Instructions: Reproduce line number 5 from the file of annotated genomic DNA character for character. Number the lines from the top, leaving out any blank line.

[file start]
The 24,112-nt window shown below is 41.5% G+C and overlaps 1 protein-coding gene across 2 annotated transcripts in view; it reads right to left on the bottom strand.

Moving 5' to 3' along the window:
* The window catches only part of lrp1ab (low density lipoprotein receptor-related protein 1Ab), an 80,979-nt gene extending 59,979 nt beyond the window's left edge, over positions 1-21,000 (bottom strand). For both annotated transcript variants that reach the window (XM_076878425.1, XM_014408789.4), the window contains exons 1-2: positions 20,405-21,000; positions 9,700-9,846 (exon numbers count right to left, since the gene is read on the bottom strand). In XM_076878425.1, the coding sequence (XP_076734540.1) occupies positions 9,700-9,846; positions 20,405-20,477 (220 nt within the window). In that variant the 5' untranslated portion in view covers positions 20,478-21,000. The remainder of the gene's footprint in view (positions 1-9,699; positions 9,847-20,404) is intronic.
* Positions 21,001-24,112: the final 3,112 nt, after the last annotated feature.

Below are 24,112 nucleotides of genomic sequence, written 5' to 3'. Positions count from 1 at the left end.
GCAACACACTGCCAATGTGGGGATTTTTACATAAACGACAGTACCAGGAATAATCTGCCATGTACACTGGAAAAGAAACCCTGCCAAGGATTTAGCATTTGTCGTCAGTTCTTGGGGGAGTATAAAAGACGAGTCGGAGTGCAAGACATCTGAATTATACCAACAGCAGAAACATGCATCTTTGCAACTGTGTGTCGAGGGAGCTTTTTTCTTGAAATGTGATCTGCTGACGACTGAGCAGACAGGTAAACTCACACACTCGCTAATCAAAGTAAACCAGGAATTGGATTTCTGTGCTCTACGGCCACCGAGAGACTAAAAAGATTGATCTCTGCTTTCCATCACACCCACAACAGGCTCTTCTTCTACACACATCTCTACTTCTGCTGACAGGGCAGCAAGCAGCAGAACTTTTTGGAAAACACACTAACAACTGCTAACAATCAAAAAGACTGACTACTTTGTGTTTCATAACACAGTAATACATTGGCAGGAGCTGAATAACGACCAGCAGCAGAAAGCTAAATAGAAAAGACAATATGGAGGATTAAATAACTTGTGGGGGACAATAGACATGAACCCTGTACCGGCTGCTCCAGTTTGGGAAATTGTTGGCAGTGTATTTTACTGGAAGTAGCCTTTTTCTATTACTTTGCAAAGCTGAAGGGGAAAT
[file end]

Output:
Below are 24,112 nucleotides of genomic sequence, written 5' to 3'. Positions count from 1 at the left end.